In the story, a 14 year old robotics enthusiast, Hero Hamada, a young genius on the subject actually, is pulled out of a dead end life fighting 'bots by his big brother. The caring older brother introduces his younger sib to a college institute for robotics and some truly talented students there ... plus a groupy who provides comic relief. There the young man also meets his older brother's robot Baymax, designed for healthcare but capable of much more.
Adventure ensues with plenty of humor and fun. If you want casting voices and other information, try Google. I'm in a hurry.
Interstellar, the sci-fi wonder fest, is worth seeing as well. It is filmed partially in IMAX and is startlingly gorgeous. It deals with the topical issue of global warming and a future generation (not that distant) that has used the planet up. The main character's, Cooper's, generation will be the last to survive on a planet turning into a large dustbowl. In this future, the technology revolution has collapsed. History textbooks are rewritten, stating we never made it to the moon and the entire attempt was propaganda designed to get the Soviets to spend themselves into oblivion on useless rocket tech. Cooper knows better, being one of the last NASA test pilots, who now must grub out a living as a dissatisfied farmer.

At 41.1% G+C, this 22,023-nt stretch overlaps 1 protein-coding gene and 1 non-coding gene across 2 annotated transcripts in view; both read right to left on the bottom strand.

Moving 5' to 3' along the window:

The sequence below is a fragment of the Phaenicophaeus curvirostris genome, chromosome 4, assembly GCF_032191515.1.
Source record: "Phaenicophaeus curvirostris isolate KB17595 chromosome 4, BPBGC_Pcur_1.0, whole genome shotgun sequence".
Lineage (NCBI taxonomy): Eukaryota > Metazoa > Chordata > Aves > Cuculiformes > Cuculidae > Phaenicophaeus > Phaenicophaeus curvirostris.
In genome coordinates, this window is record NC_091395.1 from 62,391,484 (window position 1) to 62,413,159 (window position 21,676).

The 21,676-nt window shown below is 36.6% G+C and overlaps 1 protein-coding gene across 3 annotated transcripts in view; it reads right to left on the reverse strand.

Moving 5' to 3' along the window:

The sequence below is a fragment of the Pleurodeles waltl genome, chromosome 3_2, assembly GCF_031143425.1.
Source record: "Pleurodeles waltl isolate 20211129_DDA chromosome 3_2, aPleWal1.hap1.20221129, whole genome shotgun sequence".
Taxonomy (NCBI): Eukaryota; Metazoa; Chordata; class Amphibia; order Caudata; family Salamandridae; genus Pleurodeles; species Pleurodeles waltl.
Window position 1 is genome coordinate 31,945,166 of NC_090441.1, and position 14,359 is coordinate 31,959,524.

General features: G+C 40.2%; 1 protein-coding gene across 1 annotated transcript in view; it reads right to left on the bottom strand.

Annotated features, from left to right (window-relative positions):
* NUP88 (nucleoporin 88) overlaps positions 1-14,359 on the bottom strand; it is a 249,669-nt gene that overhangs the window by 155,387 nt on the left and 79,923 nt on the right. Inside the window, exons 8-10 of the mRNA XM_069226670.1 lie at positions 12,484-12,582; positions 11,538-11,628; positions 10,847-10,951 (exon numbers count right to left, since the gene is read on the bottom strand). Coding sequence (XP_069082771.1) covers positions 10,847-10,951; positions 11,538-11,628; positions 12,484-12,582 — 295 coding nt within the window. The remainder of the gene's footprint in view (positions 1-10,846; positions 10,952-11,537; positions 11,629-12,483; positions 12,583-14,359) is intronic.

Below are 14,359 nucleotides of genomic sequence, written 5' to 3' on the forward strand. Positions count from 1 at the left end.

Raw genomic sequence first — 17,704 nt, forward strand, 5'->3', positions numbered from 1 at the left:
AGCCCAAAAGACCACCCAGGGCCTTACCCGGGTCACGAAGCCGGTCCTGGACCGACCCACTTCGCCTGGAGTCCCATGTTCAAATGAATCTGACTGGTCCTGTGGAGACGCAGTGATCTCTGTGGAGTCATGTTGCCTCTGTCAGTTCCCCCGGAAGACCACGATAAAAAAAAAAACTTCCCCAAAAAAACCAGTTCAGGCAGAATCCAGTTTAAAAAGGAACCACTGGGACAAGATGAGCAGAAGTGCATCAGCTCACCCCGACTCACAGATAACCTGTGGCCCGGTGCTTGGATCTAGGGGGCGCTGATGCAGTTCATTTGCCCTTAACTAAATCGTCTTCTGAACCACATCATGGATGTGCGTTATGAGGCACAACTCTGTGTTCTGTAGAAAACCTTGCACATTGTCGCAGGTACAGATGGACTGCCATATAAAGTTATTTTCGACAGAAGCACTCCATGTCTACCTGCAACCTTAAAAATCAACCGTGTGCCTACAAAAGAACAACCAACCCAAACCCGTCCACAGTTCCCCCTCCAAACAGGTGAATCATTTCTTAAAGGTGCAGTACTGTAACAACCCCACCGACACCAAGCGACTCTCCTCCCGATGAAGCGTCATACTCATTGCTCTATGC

Cooper gets one last chance for space to try to save his family. The film is character based and driven, making it a good story you can get absorbed with and providing characters you'll care about. It is also worth the expense of IMAX for this experience.
For me the only downside of Interstellar is the use of postmodern claptrap to explain the metaphysics near the end. However, if you are a sci-fi geek like me, you've seen this often enough before not to be surprised or too badly thrown. Give Interstellar a try.
Both films are worth the time.